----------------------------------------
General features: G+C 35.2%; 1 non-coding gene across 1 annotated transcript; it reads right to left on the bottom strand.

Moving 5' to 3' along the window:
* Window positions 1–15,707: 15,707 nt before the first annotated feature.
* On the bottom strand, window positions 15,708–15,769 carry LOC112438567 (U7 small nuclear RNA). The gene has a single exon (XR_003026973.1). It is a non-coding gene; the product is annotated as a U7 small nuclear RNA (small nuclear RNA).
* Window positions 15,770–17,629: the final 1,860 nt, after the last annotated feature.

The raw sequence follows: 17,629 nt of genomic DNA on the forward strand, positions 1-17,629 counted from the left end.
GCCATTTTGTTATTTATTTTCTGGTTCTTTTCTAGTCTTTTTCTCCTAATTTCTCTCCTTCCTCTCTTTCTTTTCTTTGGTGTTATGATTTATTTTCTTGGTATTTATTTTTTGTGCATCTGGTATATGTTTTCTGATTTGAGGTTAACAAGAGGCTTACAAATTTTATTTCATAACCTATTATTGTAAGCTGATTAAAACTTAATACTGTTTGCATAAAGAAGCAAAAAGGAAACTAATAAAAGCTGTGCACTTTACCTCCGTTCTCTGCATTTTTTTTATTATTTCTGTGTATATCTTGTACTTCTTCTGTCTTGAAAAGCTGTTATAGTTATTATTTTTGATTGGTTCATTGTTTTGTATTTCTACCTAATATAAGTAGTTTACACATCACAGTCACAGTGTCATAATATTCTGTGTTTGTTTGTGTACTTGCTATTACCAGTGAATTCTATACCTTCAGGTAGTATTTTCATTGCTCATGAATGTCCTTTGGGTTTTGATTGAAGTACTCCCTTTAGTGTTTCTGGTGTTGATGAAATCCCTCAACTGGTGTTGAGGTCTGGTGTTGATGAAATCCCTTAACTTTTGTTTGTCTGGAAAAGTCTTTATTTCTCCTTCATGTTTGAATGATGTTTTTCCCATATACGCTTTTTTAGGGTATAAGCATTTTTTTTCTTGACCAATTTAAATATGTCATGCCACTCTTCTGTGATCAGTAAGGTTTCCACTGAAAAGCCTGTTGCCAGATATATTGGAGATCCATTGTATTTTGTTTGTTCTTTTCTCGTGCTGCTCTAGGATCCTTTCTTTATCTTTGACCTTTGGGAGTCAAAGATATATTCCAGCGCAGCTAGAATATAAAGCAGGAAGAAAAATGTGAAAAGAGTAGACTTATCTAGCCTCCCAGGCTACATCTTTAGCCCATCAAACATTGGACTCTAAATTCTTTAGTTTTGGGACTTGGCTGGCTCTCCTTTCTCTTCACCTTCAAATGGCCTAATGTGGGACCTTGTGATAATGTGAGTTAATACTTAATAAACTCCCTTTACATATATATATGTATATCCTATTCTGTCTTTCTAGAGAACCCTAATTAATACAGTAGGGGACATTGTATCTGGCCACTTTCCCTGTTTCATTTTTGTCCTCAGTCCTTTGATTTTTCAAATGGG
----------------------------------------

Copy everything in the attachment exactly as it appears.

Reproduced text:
General features: G+C 35.2%; 1 non-coding gene across 1 annotated transcript; it reads right to left on the bottom strand.

Moving 5' to 3' along the window:
* Window positions 1–15,707: 15,707 nt before the first annotated feature.
* On the bottom strand, window positions 15,708–15,769 carry LOC112438567 (U7 small nuclear RNA). The gene has a single exon (XR_003026973.1). It is a non-coding gene; the product is annotated as a U7 small nuclear RNA (small nuclear RNA).
* Window positions 15,770–17,629: the final 1,860 nt, after the last annotated feature.

The raw sequence follows: 17,629 nt of genomic DNA on the forward strand, positions 1-17,629 counted from the left end.
GCCATTTTGTTATTTATTTTCTGGTTCTTTTCTAGTCTTTTTCTCCTAATTTCTCTCCTTCCTCTCTTTCTTTTCTTTGGTGTTATGATTTATTTTCTTGGTATTTATTTTTTGTGCATCTGGTATATGTTTTCTGATTTGAGGTTAACAAGAGGCTTACAAATTTTATTTCATAACCTATTATTGTAAGCTGATTAAAACTTAATACTGTTTGCATAAAGAAGCAAAAAGGAAACTAATAAAAGCTGTGCACTTTACCTCCGTTCTCTGCATTTTTTTTATTATTTCTGTGTATATCTTGTACTTCTTCTGTCTTGAAAAGCTGTTATAGTTATTATTTTTGATTGGTTCATTGTTTTGTATTTCTACCTAATATAAGTAGTTTACACATCACAGTCACAGTGTCATAATATTCTGTGTTTGTTTGTGTACTTGCTATTACCAGTGAATTCTATACCTTCAGGTAGTATTTTCATTGCTCATGAATGTCCTTTGGGTTTTGATTGAAGTACTCCCTTTAGTGTTTCTGGTGTTGATGAAATCCCTCAACTGGTGTTGAGGTCTGGTGTTGATGAAATCCCTTAACTTTTGTTTGTCTGGAAAAGTCTTTATTTCTCCTTCATGTTTGAATGATGTTTTTCCCATATACGCTTTTTTAGGGTATAAGCATTTTTTTTCTTGACCAATTTAAATATGTCATGCCACTCTTCTGTGATCAGTAAGGTTTCCACTGAAAAGCCTGTTGCCAGATATATTGGAGATCCATTGTATTTTGTTTGTTCTTTTCTCGTGCTGCTCTAGGATCCTTTCTTTATCTTTGACCTTTGGGAGTCAAAGATATATTCCAGCGCAGCTAGAATATAAAGCAGGAAGAAAAATGTGAAAAGAGTAGACTTATCTAGCCTCCCAGGCTACATCTTTAGCCCATCAAACATTGGACTCTAAATTCTTTAGTTTTGGGACTTGGCTGGCTCTCCTTTCTCTTCACCTTCAAATGGCCTAATGTGGGACCTTGTGATAATGTGAGTTAATACTTAATAAACTCCCTTTACATATATATATGTATATCCTATTCTGTCTTTCTAGAGAACCCTAATTAATACAGTAGGGGACATTGTATCTGGCCACTTTCCCTGTTTCATTTTTGTCCTCAGTCCTTTGATTTTTCAAATGGG